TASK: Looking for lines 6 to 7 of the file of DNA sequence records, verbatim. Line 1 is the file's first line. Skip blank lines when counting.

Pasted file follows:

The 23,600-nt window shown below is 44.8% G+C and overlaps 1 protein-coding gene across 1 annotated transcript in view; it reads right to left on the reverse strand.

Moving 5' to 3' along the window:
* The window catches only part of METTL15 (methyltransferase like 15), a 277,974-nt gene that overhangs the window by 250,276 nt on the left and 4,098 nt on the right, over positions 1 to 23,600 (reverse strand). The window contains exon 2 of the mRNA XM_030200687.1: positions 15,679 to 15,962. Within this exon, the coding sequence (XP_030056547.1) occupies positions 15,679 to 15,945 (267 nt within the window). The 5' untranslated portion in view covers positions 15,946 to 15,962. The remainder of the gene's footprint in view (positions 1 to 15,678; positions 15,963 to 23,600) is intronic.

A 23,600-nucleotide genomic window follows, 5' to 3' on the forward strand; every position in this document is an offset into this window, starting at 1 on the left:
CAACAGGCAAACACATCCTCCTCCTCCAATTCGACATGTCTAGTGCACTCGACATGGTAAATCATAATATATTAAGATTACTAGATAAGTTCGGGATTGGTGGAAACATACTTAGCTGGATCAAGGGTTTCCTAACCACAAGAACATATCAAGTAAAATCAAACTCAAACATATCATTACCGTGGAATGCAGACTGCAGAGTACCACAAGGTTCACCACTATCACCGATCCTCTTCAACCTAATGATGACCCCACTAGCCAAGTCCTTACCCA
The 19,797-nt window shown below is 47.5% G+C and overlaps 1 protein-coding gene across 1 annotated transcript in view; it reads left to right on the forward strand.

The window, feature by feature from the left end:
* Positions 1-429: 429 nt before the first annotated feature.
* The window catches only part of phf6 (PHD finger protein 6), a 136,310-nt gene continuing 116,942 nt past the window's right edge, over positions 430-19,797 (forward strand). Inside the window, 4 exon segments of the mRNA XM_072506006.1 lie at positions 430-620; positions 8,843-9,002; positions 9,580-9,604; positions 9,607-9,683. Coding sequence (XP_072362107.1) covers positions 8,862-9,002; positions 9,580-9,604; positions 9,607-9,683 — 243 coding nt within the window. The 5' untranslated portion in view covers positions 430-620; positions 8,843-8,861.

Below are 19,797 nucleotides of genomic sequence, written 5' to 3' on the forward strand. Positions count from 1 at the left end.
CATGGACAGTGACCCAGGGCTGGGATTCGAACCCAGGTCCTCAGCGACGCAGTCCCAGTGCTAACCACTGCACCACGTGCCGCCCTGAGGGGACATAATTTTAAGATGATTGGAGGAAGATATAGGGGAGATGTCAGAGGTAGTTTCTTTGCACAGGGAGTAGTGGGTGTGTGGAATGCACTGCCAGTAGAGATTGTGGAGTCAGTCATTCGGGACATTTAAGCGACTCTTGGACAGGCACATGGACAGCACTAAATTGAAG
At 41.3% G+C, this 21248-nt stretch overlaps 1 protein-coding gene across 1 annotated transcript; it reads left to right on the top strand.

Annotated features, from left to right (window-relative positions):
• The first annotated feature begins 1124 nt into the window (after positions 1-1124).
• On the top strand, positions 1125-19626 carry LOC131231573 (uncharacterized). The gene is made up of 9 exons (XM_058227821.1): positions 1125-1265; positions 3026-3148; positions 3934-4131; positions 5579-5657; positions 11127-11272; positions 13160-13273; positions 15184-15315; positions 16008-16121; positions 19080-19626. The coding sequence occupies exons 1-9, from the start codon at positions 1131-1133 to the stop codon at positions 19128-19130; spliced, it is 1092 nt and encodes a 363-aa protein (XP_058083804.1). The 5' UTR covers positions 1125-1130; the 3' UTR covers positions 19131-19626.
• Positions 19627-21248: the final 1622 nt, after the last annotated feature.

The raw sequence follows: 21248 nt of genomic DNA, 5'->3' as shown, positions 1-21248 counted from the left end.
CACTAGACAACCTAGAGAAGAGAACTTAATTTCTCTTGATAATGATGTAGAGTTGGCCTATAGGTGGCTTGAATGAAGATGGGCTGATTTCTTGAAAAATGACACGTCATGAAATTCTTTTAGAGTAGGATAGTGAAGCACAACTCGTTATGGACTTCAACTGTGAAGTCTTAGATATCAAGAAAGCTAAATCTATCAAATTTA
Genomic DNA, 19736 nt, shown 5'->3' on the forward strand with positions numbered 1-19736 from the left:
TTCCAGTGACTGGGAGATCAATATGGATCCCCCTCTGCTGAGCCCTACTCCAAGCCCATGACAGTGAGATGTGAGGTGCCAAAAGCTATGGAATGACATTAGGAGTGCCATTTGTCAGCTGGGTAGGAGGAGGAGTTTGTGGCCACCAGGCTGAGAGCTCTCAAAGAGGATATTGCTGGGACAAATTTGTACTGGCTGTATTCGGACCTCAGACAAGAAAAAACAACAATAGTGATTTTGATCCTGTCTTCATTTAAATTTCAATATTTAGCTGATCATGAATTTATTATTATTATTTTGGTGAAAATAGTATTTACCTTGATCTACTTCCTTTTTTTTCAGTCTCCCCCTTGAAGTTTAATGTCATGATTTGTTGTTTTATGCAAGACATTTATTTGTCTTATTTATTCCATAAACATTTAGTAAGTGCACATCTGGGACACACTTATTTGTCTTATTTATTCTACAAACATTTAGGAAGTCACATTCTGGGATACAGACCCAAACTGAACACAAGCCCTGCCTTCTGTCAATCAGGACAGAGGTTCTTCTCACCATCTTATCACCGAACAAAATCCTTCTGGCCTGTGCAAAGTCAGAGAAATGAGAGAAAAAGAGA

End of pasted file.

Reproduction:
The 19,797-nt window shown below is 47.5% G+C and overlaps 1 protein-coding gene across 1 annotated transcript in view; it reads left to right on the forward strand.

The window, feature by feature from the left end: